The Straits Times reports on the failure of international Internet companies to compete with local Chinese counterparts:
In China, most global Internet giants live miserable lives. Auction giant eBay, which once controlled as much as 90 per cent of the China market, was thrashed so badly by Taobao that it shut its main China website in 2006. Social networking titan Facebook is ranked a poor 55th in terms of overall cyber traffic in China. Its faithful China copy, Kaixin, came in 15th.
In contrast, the Chinese websites have grown into local giants. Sina and Baidu are listed on Nasdaq, and last year, Baidu registered income of 3.1 billion yuan (S$681 million), an increase of 83 per cent from that of the previous year.
A key reason for the failure of these global big names lies in their defeat in the word-of-mouth contest. Nine of out 10 new search engine users, for example, are recommended to use Baidu, according to Chinese media reports.
... There is also a darker reality behind the rise of the Chinese copycats. Faced with stringent censorship by the Chinese government, international websites have been blocked for carrying content critical of the communist regime.
Access to the likes of Google, YouTube and Wikipedia have all been blocked at some point in the last few years by the infamous Great Firewall of China.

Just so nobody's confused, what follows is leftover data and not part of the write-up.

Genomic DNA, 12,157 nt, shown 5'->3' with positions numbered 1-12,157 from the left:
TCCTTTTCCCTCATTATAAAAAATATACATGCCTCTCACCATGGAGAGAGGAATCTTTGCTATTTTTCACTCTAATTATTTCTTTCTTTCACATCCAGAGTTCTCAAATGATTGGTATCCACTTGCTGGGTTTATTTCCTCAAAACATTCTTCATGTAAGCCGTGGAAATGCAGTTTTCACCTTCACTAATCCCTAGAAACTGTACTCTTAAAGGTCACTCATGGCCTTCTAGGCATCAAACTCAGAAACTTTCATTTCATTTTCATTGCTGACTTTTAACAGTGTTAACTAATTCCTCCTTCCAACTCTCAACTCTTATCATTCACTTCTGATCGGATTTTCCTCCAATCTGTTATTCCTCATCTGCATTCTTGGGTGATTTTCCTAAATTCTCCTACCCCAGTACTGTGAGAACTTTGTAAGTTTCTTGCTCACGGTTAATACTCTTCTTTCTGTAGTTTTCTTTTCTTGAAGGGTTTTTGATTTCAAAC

All Chinese companies, on the other hand, are required by state regulators to censor users' content so as to keep their business licences. The censorship slows down download speed of international sites, driving even more users to the local sites. This political censorship environment, said Professor Xiao Qiang, who runs the China Internet Project at the University of California, Berkeley, has given the Chinese firms a 'competitive edge'.
'In other words, the Chinese government treats Chinese information and communication technology companies as more 'politically trustworthy', which not only forces international companies to adopt local censorship policies, but also fundamentally handicaps them in competition with Chinese homegrown clones in terms of domestic marketing,' he added.